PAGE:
What Newly Revealed Emails Mean For McDonald's Ice Cream Machine Lawsuit

While the frequent inability to order McDonald's creamy and elusive soft serve has long been a shared struggle of ice cream fans everywhere, the fast food juggernaut may be facing more than just customer backlash over its failing ice cream machines. It now finds itself in the center of a soft serve-fueled legal battle.  

According to WIRED, the problems related to the under-functioning machines began last May. That's when the tech startup Kytch — which developed a device that helps McDonald's franchisees troubleshoot issues with the finicky soft serve machines — sued Taylor, the company that makes the devices in question. Kytch's lawsuit accused Taylor of creating a copycat of their machine monitoring device in an effort to put them out of business. Now, new court documents have indicated that not only did Taylor deliberately set out to mimic the competing company's technology, but it was working at the behest of McDonald's itself.

While many jaded McDonald's customers have long theorized that the "broken" machines were actually workers unwilling to operate the soft serve dispensers, it may not be so easy. According to the Wall Street Journal, many franchise owners report that the machines break often, are complicated to fix, and require specialist technicians to repair.

The Feds investigated the failing machines

The Federal Trade Commission was so alarmed by the frequency of broken machines that the agency took it upon itself to investigate the malfunctioning devices. This investigation was in part prompted by the Kytch lawsuit, which accused Taylor of blocking the basic rights of franchise owners to repair their own equipment.

After the release of the Kytch device — designed to intercept data from the Taylor ice cream machines — in 2019, McDonald's swiftly acted to block the use of the tool (via WIRED). Corporate sent a memo to franchisees in fall 2020, urging them to immediately cease using Kytch's product, citing that it was accessing "proprietary data." Instead, McDonald's recommended Taylor's own new Shake Sundae Connectivity device. Conveniently enough, it could only be used with upgraded machines.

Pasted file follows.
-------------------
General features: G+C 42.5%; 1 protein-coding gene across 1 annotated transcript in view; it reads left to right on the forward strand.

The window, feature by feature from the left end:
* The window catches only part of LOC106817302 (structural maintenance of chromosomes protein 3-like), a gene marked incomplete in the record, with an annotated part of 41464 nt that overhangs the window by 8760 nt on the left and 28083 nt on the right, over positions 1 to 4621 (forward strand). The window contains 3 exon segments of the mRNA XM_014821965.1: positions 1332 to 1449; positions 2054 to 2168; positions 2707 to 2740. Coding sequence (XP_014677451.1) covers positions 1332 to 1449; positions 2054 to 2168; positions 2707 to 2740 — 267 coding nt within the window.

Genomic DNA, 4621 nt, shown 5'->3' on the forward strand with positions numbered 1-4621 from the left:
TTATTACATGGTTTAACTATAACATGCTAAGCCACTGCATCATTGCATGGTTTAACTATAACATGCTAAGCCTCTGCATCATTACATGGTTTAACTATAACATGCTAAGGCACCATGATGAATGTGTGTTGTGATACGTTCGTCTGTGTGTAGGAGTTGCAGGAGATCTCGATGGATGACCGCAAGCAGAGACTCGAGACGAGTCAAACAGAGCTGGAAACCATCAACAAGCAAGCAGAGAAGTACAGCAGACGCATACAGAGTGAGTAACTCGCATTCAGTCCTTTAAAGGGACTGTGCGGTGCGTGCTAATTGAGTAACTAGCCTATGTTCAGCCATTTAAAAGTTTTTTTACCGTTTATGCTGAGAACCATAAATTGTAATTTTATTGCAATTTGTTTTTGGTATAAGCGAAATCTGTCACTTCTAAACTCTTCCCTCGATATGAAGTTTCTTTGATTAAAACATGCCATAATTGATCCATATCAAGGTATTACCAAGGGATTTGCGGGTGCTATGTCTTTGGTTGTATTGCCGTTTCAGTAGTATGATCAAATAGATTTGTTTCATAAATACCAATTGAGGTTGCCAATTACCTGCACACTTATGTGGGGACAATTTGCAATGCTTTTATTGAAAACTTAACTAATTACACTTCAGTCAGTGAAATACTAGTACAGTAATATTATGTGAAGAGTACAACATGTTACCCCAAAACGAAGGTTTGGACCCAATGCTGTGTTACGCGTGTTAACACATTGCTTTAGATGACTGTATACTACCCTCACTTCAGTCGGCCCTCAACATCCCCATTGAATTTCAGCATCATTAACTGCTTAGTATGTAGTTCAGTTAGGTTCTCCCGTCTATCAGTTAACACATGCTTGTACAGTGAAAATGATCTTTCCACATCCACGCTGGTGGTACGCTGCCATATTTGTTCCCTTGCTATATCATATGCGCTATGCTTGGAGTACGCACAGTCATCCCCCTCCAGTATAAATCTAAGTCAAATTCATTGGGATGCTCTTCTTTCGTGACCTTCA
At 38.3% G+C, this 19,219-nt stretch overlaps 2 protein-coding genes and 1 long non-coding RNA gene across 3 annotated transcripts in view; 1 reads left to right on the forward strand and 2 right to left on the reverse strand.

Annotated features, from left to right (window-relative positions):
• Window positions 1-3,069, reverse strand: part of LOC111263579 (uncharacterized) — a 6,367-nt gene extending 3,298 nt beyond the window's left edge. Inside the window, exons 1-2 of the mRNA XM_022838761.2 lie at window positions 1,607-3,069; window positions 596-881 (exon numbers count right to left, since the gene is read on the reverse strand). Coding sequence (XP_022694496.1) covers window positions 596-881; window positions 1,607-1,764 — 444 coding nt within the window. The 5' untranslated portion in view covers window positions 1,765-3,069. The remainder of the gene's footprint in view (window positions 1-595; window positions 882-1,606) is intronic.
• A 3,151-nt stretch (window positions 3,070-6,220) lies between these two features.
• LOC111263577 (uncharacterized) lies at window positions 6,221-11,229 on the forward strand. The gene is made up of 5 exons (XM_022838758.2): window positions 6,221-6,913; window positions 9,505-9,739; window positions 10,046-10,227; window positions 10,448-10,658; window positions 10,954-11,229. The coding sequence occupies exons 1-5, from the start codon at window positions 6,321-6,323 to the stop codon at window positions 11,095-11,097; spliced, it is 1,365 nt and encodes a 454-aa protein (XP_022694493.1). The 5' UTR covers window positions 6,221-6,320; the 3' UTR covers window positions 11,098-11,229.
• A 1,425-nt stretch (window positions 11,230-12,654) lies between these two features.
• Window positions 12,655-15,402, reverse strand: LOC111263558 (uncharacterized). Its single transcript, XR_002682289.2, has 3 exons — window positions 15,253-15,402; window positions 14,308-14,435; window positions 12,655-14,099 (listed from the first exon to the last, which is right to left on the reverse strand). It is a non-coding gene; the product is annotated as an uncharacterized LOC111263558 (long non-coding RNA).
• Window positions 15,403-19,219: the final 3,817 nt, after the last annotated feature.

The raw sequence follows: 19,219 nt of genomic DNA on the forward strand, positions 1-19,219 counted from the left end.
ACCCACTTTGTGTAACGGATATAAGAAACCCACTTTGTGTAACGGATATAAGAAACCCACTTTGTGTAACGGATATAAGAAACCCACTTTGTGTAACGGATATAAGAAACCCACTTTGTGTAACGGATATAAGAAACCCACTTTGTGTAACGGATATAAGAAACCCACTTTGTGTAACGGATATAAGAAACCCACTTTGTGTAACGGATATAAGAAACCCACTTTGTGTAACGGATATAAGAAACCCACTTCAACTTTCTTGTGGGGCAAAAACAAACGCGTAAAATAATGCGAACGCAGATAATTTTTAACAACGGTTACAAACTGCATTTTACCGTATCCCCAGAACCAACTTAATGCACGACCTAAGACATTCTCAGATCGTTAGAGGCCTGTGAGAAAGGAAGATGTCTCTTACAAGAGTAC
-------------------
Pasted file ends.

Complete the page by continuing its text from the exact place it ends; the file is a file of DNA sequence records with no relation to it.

In the lawsuit, Kytch accused Taylor of deliberately ripping off their technology for their own, less effective Shake Sundae Connectivity. Kytch co-founder Melissa Nelson claimed that "there was a concerted effort to not only obtain and copy our device and follow everything we were doing, but then also, when it hit a critical mass, to actually put us out of business."

The legal battle over McDonald's soft serve is heating up

Now, Taylor company emails subpoenaed for the court case have shown that not only did the ice cream machine maker deliberately copy Kytch but that McDonald's may have played a larger hand in the scheme than previously thought (via Wall Street Journal).

In one 2019 email, current Taylor COO Jim Minard (then VP of engineering) directed a staff member to "buy a [Kytch] kit and provide me a written evaluation on the hardware and software." Minard says that Taylor had already been working on a troubleshooting machine for years. However, other emails indicate that Taylor higher-ups were working to imitate Kych's interface. A 2020 email from Taylor president Jeremy Dobrowolski indicated that "McDonald's is all hot and heavy" about Kytch's growing presence at their franchises.

A McDonald's spokesperson maintains that the chain is all about "food quality and safety, which is why all equipment in the McDonald's restaurants is thoroughly vetted before it's approved for use," adding that there was no attempt "to copy or steal Kytch's technology" (via WIRED). Yet, it's unlikely that the legal drama over the temperamental machines will be resolved any time soon, though the emails don't necessarily help the fast food giant's case. Unfortunately for the average McDonald's customer, that probably means more "broken" ice cream machines.